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Routes Healthcare Tameside Good


Review carried out on 4 November 2021

During a monthly review of our data

We carried out a review of the data available to us about Routes Healthcare Tameside on 4 November 2021. We have not found evidence that we need to carry out an inspection or reassess our rating at this stage.

This could change at any time if we receive new information. We will continue to monitor data about this service.

If you have concerns about Routes Healthcare Tameside, you can give feedback on this service.

Inspection carried out on 11 October 2017

During a routine inspection

We inspected Routes Healthcare Tameside on 11 and 12 October 2017. We gave the provider 48 hours' notice that we would be visiting the office to make sure that the appropriate people would be there to assist us with our inspection. This was the first inspection after the service registered with the Care Quality Commission in May 2016.

Routes Healthcare Tameside is a domiciliary care agency that works closely with healthcare commissioning teams in supporting people who have complex healthcare needs or are at the end of their life. The hours of support vary depending on the assessed needs of people. The service provides 24 hour support for some people with complex needs. At the time of our inspection 29 people were receiving a service.

The service had a registered manager. A registered manager is a person who has registered with the Care Quality Commission to manage the service. Like registered providers, they are 'registered persons'. Registered persons have legal responsibility for meeting the requirements in the Health and Social Care Act 2008 and associated Regulations about how the service is run.

People received extremely personalised care which was delivered in accordance with their wishes and lifestyle. The service employed a nurse, who with the support of care coordinators, carried out assessments which looked at people's interests and lifestyle choices as well as their needs. This enabled them to match people to staff who shared their values and therefore helped them to build relationships. This had proved valuable when working with people who found it hard to accept help.

Staff developed exceptionally positive and caring relationships with people and their families. Staff were very motivated and demonstrated a commitment to providing the best quality care to people in a compassionate way. People told us their privacy and dignity was maintained at all times.

There was a clear management structure in place and oversight from the provider. There were systems in place to monitor the safety and drive the continuous improvement of the quality of the service provided. A comprehensive programme of audits and checks were in place to monitor all aspects of the service, including care delivery, accidents and incidents, health and safety and medicines. Audits resulted in clear action plans to address shortfalls or areas of improvement.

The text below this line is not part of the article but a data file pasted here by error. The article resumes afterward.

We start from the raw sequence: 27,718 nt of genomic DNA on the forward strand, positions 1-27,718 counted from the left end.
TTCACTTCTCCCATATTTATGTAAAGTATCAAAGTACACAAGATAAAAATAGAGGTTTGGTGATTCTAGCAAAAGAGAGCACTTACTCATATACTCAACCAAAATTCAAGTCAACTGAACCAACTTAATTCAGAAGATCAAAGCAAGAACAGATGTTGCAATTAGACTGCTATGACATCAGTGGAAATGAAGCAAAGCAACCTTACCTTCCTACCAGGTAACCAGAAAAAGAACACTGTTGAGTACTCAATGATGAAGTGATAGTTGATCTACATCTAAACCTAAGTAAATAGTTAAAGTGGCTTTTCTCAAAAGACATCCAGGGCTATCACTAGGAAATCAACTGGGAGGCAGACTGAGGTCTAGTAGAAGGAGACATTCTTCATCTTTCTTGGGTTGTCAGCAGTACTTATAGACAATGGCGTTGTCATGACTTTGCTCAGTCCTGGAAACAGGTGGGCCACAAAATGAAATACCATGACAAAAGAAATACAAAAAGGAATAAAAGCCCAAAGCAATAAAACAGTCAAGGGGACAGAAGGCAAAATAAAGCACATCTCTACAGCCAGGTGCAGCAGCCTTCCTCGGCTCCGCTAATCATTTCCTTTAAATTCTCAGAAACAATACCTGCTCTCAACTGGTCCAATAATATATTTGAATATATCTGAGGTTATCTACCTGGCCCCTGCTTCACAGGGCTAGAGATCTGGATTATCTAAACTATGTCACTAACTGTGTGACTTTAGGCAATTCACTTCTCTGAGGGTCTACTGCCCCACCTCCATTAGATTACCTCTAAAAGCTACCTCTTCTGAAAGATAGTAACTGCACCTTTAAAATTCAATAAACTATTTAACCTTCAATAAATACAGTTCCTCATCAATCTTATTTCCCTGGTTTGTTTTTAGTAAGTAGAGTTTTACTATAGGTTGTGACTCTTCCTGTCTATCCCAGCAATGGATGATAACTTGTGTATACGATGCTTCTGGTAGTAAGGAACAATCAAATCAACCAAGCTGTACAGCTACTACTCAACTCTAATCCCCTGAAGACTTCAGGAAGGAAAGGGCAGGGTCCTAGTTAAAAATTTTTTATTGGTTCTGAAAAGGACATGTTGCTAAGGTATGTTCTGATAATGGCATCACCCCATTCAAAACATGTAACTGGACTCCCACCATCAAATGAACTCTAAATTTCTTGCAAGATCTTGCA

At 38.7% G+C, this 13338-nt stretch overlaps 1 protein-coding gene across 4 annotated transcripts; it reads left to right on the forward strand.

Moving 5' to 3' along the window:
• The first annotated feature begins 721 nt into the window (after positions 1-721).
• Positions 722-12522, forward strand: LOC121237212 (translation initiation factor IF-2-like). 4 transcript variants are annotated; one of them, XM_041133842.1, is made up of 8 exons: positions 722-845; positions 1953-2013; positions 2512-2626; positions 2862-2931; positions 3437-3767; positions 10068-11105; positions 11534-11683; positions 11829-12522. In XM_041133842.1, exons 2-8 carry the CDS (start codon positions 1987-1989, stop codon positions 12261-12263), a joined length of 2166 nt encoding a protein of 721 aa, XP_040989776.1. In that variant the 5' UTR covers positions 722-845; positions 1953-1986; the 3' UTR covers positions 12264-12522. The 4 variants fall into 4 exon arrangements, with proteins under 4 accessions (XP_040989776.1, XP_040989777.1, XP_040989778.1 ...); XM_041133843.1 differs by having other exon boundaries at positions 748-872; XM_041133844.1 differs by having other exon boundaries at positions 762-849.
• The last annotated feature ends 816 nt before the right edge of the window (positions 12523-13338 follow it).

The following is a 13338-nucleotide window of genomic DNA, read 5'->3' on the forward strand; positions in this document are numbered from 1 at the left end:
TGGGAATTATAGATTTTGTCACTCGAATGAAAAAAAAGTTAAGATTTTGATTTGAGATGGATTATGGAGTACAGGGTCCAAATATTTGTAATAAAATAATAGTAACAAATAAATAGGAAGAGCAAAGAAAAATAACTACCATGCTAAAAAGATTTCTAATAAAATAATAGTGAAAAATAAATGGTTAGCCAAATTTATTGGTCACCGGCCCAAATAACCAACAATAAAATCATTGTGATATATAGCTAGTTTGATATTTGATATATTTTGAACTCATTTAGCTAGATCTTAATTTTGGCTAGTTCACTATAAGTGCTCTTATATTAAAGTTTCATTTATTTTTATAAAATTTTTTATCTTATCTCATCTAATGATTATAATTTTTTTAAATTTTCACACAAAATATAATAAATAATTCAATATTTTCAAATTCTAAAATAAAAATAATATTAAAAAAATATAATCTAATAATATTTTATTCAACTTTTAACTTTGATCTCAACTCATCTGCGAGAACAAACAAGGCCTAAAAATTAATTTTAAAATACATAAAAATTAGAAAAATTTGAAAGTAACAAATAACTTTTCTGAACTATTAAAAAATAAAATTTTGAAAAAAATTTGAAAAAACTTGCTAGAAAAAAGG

The manager displayed good leadership qualities, drive and enthusiasm. They empowered staff to provide care that was tailored to people's individual needs. Without exception, people, their relatives and professionals told us they experienced and we observed, compassionate care from staff who strove for excellence. This ensured the service was run in the best interest of people who used the service.

Risks that were associated with people's care were assessed and managed well. Where people received support from staff with taking prescribed medicines, this was done in a way that ensured people were supported with their medication safely.

Safe recruitment procedures were followed before new staff were appointed. Appropriate checks were undertaken to ensure staff were of good character and were suitable for their role. The staff induction programme was comprehensive. Staff views were very positive about the support, guidance, training and supervision they received.

People were safe because staff had received training and understood the different types of abuse and knew what actions they should take if they thought that someone was at risk of harm. Staff were knowledgeable about the actions to take in the event of emergencies and about how the risks to people in respect of their care should be managed.

Staff demonstrated an in-depth awareness of the principles of the Mental Capacity Act 2005 and associated Deprivation of Liberty Safeguards (DoLS) within a community setting. The service was in the process of incorporating a section in people’s care plans that assessed their mental capacity.

Some people received support with their food and nutrition. Where this was the case their nutritional needs and preferences were recorded in their care records. The service worked with external professionals to maintain and promote people's health and wellbeing.

There was a complaints procedure available which enabled people to raise any concerns or complaints about the care or support they received. People told us they felt able to raise any concerns with the registered manager and felt these would be listened to and responded to effectively and in a timely manner.